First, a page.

Yesterday I finished Aaron Allston’s novel Conviction and read the first 300 pages of Christie Golden’s Ascension, books seven and eight of the Fate of the Jedi series that takes place 44.5 years After the Battle of Yavin (as shown in A New Hope). In these pages, Luke, Han, and Leia are parents and even grandparents to a whole new generation of Jedi. The Imperial Remnant, consisting of the various Empire groups scattered throughout the galaxy post-Emperor Palpatine/Darth Sidious, has joined forces with the Galactic Alliance (formed after The New Republic and consisting of a majority of the galaxy’s governments) and the reformed Jedi Order, led by Grandmaster Luke Skywalker. But it wouldn’t be Star Wars if everyone got along peacefully. Enter Abeloth and the newly expanding Lost Tribe of the Sith. Because of the “reboot,” these stories now take place outside of the official continuity; however, I highly recommend exploring more of the expanded universe despite this. While many of the books are not very good, there are specific series that I’d place right up there with the movies. For more information on which books to check out, comment below, and I will be happy to give you a list.

This morning as I ate breakfast, I watched the first episode of The Clone Wars season three on Netflix. Other than a select few episodes, this series is fantastic. From the superb animation to the themes of belonging, individuality, war, love, etc., this is a unique exploration into what I usually find to be the least interesting period in the Star Wars timeline. In a clash between the Galactic Republic and the Confederacy of Independent Systems (using The Grand Army of the Republic and The Separatist Droid Army, respectively) that began on Geonosis (Attack of the Clones), the war essentially leads to the formation of the Galactic Empire with Uncle Palpy as the head. Geared to both kids and adults (though often I feel it to lean more towards the latter), this series is a no-brainer for any Star Wars fan. Not to mention, The Clone Wars series is one of the few stories outside of the movies to remain in-continuity.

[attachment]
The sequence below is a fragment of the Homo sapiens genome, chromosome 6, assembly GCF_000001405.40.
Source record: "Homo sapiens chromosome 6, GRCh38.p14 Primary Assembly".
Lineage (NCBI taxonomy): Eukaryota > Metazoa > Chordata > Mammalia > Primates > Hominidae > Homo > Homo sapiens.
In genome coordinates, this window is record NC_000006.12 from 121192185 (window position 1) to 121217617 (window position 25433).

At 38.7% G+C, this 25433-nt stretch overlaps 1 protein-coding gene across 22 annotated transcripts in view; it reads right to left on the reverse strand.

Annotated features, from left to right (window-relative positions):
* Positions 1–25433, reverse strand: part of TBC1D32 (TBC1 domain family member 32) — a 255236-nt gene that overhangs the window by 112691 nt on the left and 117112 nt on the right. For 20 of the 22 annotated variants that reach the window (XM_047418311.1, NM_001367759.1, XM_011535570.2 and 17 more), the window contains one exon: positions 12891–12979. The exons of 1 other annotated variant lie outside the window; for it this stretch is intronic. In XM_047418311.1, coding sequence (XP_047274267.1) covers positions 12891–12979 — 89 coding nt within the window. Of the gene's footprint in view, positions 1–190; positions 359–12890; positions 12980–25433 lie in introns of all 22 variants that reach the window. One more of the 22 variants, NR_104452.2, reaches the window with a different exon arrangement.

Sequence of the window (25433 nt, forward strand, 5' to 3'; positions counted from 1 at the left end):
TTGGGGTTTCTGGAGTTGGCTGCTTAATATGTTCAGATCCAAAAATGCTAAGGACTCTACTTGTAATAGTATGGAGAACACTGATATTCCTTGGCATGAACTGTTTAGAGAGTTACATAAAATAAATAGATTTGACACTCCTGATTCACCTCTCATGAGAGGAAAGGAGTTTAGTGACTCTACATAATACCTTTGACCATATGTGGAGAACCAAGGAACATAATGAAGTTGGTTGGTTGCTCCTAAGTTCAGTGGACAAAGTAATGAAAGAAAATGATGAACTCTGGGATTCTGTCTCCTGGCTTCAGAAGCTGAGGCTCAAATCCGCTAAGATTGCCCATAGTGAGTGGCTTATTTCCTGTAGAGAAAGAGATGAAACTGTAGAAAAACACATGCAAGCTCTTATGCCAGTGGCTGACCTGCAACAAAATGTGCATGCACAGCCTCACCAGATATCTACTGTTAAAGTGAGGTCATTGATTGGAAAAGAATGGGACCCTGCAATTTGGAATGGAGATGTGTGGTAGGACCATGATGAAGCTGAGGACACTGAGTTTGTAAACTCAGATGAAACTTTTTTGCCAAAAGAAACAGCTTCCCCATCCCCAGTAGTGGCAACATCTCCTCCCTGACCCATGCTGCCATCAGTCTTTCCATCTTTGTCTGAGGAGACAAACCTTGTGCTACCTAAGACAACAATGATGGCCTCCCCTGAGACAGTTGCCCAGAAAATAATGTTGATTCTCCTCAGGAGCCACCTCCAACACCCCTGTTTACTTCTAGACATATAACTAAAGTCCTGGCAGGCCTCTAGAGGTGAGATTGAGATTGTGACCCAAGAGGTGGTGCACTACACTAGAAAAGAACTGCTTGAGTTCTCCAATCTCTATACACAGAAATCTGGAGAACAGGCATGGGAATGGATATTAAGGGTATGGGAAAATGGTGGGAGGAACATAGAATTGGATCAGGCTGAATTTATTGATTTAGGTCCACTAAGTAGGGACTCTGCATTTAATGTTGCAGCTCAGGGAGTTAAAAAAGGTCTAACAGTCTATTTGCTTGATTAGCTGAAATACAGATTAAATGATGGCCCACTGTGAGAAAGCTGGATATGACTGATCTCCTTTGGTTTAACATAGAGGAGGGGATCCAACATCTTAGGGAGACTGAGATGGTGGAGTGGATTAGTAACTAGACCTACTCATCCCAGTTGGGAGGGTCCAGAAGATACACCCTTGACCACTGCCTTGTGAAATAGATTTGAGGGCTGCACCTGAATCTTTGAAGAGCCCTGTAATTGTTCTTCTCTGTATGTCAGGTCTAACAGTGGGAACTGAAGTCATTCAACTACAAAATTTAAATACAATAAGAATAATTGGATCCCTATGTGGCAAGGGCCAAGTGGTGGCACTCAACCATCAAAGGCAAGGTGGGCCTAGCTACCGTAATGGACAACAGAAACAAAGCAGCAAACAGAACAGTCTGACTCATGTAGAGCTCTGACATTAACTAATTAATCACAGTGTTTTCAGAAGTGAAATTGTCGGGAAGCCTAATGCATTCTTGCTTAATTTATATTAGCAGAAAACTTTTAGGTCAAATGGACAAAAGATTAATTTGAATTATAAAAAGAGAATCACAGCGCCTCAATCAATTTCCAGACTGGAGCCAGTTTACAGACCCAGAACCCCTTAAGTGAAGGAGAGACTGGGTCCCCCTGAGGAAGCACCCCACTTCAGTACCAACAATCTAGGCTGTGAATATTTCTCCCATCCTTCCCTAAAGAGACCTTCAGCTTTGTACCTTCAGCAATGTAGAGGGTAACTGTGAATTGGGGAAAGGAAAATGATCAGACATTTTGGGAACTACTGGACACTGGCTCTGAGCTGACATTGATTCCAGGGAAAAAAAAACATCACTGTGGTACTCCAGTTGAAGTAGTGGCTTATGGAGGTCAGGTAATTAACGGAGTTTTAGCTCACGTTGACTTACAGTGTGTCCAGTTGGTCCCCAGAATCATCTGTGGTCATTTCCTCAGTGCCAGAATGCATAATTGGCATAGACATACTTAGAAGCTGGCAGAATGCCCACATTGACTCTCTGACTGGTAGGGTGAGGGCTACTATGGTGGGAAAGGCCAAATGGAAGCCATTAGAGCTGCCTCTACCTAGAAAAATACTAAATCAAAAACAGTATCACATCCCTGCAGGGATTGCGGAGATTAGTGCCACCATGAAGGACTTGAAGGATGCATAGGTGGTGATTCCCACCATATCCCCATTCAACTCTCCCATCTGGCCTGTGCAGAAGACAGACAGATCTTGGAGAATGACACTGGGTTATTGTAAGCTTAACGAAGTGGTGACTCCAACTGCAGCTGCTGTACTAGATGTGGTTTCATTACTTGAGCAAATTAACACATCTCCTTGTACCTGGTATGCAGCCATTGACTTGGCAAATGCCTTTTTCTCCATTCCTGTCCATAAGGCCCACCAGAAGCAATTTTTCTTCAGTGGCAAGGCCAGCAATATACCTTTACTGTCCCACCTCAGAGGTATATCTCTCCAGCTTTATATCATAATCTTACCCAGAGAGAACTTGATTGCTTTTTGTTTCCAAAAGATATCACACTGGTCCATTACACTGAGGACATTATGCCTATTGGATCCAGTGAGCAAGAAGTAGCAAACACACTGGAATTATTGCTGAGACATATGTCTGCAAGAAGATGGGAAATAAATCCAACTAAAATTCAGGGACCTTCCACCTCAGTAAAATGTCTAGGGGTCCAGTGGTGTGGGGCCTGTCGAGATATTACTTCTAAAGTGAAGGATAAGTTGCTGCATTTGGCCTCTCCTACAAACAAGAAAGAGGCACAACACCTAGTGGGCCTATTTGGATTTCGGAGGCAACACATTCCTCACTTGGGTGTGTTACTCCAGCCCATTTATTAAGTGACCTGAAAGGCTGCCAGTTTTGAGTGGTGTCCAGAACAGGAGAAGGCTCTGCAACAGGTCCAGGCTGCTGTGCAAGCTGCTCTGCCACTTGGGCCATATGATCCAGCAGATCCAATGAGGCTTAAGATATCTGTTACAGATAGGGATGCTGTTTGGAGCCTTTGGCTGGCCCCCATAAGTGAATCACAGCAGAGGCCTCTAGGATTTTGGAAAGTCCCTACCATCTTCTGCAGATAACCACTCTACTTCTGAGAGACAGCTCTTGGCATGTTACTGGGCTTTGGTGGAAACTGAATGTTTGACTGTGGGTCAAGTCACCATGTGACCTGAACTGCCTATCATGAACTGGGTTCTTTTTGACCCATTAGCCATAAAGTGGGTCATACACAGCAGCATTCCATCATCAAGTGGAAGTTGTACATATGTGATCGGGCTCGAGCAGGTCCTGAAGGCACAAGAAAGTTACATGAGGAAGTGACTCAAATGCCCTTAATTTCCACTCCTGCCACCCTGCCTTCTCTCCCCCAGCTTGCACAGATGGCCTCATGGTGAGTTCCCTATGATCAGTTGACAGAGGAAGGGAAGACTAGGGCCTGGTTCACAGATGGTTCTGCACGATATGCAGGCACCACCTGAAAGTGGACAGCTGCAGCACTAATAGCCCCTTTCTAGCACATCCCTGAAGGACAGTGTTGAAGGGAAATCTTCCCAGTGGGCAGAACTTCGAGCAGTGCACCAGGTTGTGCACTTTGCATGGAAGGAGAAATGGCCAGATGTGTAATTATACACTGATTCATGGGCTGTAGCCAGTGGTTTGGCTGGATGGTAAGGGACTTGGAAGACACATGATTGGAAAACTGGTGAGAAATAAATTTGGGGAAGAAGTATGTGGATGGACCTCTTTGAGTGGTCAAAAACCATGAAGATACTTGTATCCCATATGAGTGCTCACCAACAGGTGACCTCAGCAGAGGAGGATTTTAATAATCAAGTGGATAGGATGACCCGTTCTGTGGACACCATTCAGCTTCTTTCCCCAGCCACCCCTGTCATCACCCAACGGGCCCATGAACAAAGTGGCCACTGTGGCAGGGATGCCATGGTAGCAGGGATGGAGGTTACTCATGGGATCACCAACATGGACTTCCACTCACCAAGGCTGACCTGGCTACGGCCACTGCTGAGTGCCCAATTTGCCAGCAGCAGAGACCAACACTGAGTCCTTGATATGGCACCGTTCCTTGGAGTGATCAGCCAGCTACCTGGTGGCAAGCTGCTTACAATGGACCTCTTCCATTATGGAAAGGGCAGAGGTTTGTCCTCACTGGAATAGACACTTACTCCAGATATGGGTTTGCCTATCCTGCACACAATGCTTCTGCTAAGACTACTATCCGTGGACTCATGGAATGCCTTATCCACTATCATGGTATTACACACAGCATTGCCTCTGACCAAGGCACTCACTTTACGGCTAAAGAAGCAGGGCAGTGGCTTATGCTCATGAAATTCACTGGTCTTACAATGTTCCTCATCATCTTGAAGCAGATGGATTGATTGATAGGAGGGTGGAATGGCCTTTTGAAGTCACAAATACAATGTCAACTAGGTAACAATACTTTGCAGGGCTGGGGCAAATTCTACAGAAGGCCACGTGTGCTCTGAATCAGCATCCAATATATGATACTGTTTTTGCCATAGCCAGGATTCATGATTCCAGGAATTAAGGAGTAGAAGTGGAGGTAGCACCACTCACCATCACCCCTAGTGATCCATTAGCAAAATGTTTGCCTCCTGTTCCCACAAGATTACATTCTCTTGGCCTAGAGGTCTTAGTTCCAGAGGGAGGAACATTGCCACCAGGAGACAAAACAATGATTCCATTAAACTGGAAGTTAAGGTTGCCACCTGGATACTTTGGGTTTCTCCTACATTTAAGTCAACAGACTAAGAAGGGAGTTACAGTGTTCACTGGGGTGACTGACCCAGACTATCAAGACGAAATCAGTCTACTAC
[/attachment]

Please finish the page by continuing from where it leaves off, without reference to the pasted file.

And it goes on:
In celebration of today’s Star Wars #1 release, I’m wearing my Han Solo/James Bond shirt (click here for image).

Suffice it to say, I’m more than your average Star Wars fan.

So when I heard that Marvel, after Disney having bought the licensing, was preparing to release the first issue in a series taking place between the fall of the first Death Star in Episode Four and the Battle on Hoth in Episode Five when the Imperials strike back at the Rebel Alliance, I was excited…but also weary. Dark Horse tried its hand at covering this same period with Brian Wood’s title of the same name, but after the initial honeymoon stage, I quickly lost interest. In fear of it following the same pattern, I opened the front cover to Aaron and Cassaday’s Star Wars #1 reluctant but hopeful.

It took maybe 3.5 seconds for any reluctance to drain from my body, the void instantly filled with glee. Even though the Expanded Universe may no longer be canon, this story does not go out of its way to conflict with what came before. Instead, it nestles comfortably among the history, forever stitching itself in the fabric of the Star Wars Universe. As for what happened in the story, I would rather you experience it for yourself. As you may notice, several of the other NBC! writers will be posting reviews. I’m sure some of them will most likely reveal what happens in the 48-page issue, so look to them for spoilers. Just know that this Star Wars fan gives it his approval, and that should be more than enough.